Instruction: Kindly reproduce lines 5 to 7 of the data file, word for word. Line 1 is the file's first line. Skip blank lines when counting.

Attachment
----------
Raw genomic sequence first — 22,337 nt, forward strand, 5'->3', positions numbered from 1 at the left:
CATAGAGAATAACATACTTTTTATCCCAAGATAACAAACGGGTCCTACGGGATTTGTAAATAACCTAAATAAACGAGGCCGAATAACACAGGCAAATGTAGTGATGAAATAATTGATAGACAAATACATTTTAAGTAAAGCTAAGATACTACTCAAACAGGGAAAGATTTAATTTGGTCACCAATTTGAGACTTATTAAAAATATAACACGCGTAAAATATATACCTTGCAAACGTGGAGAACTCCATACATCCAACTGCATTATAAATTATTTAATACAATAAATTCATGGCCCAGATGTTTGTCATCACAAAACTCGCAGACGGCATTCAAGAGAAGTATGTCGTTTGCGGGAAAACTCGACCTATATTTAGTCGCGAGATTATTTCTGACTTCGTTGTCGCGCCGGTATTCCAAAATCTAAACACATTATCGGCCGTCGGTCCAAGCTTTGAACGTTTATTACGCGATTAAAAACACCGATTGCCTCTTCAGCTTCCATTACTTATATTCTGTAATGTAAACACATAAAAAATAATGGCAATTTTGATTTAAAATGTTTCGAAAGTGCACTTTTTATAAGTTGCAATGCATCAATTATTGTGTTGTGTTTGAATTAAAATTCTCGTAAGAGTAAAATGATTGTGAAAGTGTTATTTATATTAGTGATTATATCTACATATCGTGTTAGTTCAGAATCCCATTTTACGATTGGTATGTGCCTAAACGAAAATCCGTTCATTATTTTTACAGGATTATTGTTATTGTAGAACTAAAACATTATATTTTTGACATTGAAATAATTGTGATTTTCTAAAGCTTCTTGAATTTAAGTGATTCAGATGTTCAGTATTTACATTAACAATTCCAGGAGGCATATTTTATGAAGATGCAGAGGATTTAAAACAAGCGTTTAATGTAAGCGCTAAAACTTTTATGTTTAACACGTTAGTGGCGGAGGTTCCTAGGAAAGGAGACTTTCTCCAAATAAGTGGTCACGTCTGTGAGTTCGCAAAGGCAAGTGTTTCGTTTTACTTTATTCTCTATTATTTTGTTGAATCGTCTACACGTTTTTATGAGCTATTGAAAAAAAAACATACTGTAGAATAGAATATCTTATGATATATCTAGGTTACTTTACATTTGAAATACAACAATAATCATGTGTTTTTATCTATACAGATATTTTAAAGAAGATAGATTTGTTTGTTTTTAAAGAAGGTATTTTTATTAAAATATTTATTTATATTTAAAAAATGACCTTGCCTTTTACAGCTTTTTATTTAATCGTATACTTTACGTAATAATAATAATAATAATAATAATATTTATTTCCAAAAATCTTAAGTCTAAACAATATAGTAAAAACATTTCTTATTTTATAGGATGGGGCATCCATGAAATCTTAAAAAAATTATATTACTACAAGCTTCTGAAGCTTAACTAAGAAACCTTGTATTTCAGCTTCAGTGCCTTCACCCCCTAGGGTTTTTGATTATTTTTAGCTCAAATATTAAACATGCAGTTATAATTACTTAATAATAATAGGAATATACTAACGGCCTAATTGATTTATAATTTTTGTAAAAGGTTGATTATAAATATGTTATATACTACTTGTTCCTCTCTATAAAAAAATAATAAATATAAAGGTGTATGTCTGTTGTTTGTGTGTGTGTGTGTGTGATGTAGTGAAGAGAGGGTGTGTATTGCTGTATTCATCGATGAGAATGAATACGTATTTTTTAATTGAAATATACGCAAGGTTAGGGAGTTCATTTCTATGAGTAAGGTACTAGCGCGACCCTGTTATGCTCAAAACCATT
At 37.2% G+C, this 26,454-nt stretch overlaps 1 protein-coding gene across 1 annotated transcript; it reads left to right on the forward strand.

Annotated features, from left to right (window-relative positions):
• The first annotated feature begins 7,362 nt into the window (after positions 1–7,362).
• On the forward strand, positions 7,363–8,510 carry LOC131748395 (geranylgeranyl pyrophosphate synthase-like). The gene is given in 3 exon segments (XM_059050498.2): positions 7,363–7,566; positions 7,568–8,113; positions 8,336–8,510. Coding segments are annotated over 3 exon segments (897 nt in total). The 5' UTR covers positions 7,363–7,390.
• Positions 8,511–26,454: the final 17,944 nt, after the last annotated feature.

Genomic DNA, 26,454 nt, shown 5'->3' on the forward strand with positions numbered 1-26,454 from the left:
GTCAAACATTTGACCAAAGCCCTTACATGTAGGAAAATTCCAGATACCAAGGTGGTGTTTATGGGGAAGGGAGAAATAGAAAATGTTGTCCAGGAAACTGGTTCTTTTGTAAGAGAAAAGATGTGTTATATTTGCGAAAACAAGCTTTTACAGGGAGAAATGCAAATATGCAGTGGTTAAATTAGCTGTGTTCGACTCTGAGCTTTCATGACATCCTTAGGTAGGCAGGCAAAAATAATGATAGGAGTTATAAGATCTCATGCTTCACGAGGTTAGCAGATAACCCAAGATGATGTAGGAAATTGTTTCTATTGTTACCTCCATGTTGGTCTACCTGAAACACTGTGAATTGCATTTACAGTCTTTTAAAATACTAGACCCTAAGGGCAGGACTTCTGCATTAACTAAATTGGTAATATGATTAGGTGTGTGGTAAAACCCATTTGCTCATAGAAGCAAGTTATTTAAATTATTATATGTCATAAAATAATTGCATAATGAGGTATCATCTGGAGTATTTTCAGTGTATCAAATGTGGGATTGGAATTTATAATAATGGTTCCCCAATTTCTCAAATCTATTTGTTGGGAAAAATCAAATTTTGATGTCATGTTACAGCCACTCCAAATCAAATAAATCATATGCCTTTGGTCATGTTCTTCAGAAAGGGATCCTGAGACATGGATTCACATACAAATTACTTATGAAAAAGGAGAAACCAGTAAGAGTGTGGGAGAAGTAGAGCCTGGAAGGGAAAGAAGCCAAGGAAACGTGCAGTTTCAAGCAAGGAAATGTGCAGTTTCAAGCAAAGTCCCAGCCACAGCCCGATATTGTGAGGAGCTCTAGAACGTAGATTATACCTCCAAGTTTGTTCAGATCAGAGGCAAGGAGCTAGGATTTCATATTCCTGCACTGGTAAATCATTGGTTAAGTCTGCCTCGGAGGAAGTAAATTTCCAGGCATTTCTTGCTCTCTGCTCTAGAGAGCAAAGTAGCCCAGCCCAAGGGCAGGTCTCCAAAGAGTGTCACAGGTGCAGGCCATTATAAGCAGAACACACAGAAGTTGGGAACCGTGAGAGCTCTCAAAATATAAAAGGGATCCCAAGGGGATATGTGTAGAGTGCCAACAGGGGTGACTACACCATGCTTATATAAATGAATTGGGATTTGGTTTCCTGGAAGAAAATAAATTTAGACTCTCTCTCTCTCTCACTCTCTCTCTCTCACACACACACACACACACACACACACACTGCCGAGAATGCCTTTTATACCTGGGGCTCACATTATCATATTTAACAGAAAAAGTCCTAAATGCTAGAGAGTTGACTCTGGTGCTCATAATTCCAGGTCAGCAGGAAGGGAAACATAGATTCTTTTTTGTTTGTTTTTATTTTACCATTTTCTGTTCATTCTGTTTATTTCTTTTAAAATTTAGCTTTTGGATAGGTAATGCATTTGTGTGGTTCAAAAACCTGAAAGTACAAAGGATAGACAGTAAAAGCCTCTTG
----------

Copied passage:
• The first annotated feature begins 7,362 nt into the window (after positions 1–7,362).
• On the forward strand, positions 7,363–8,510 carry LOC131748395 (geranylgeranyl pyrophosphate synthase-like). The gene is given in 3 exon segments (XM_059050498.2): positions 7,363–7,566; positions 7,568–8,113; positions 8,336–8,510. Coding segments are annotated over 3 exon segments (897 nt in total). The 5' UTR covers positions 7,363–7,390.
• Positions 8,511–26,454: the final 17,944 nt, after the last annotated feature.